Why is Scrum revolutionary and large-scale process?

Published on 13th August 2019

A little chit-chat about Scrum…


The Scrum framework is a revolutionary framework. It’s a solid and successful Agile framework that’s been applied to a variety of projects and teams. Petri Heiramo, our dear friend, experienced Agile trainer and coach with more than 15 years of experience in process improvement had a little chit-chat about this important topic. We warmly suggest you – enjoy this Scrum talk.


📣 As a certified by Scrum Alliance as a CST since 2008, Petri has held over 300 certified courses and has trained thousands of people, in organizations ranging from small companies and startups up to multinational giants worldwide. He thinks that Scrum is fundamentally very simple. It’s as simple as it can be, and still work. And all of that is very intentional, by design. Unfortunately, that simplicity is also part of the problem. Many people do not realize how deep it goes and only repeats the basic routines. Scrum is silent about, for example, technical practices, so many people do not pay enough attention to them. There are more than 20 years of experience on how to create really excellent code very fast, but very few companies realize that or pay enough attention to it. Thus, their use of Scrum is only a shadow of what it could be.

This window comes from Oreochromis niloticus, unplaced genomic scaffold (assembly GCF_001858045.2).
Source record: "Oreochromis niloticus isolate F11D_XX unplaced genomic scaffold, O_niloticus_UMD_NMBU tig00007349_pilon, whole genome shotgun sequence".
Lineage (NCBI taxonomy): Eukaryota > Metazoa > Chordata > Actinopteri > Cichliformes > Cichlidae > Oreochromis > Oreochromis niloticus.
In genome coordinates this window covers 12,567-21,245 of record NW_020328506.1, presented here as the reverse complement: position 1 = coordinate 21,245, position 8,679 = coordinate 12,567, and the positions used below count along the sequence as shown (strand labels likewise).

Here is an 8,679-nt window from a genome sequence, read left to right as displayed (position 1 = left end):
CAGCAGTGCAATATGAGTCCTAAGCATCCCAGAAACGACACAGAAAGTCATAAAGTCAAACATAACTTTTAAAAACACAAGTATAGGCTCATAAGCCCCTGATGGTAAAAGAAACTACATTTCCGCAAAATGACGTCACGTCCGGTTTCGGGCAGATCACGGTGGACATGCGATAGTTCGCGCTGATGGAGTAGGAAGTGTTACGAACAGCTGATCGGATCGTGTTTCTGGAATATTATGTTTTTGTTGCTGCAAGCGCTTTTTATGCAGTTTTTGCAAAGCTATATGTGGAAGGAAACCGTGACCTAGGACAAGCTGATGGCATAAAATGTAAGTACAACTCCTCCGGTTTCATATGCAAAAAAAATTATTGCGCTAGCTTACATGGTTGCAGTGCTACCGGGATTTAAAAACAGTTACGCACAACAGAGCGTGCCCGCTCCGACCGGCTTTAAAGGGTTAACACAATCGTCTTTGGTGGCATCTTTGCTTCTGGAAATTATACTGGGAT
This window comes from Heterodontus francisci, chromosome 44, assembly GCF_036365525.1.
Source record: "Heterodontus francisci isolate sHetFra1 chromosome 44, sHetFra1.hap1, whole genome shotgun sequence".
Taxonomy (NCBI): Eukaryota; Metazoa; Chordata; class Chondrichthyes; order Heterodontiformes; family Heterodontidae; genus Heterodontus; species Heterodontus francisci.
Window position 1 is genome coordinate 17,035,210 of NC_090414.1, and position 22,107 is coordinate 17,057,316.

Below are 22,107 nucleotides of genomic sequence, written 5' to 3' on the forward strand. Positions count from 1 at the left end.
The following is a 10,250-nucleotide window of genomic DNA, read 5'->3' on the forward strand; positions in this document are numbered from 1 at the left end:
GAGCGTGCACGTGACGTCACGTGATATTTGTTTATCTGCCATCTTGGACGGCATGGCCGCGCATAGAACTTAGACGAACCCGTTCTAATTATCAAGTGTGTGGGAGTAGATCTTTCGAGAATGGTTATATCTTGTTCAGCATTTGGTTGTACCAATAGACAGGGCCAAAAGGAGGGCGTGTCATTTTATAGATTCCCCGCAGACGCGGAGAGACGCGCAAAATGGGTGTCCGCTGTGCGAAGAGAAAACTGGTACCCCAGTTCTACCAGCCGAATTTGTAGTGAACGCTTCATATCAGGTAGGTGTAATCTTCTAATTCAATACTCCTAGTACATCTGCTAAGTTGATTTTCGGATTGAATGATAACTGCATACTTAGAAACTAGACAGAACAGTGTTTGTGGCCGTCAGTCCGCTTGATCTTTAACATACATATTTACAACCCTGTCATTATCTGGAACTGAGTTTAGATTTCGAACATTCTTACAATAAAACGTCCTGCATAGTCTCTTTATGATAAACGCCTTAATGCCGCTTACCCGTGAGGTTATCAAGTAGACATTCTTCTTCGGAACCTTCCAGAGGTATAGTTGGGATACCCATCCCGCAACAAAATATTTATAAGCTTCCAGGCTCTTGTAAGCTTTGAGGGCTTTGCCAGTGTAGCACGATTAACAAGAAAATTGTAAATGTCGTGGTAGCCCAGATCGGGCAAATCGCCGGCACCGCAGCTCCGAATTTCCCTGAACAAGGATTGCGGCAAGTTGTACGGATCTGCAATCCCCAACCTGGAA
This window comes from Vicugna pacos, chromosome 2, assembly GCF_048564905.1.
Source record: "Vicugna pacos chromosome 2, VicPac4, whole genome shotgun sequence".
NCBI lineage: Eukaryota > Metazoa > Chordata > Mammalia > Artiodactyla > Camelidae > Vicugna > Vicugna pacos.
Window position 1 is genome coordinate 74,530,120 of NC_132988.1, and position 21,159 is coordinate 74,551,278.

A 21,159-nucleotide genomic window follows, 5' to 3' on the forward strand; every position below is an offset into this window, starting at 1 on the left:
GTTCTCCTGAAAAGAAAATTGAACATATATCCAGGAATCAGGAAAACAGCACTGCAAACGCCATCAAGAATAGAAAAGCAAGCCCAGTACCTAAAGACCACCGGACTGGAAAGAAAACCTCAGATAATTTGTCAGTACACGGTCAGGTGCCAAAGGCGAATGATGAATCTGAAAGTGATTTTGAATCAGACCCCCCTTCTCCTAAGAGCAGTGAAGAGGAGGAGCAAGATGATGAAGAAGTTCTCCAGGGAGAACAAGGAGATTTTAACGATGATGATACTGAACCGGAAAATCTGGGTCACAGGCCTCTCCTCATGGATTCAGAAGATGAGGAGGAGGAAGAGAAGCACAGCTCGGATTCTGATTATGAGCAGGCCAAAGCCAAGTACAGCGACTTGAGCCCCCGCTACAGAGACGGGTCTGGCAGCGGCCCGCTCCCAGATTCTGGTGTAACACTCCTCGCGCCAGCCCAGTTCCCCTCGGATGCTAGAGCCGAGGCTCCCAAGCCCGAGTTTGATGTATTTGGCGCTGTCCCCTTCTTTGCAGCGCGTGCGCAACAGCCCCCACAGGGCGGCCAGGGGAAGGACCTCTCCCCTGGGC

,,Part of the reason is there are companies that have made the necessary changes and have become very successful with Scrum (or Agile in general). Other companies see that success and want to benefit from the same. This has created a lot of general interest in Agile, also in the press. So far, Agile has been a competitive advantage, but we are moving to a time where Agile is the standard and non-Agile companies simply struggle to survive.”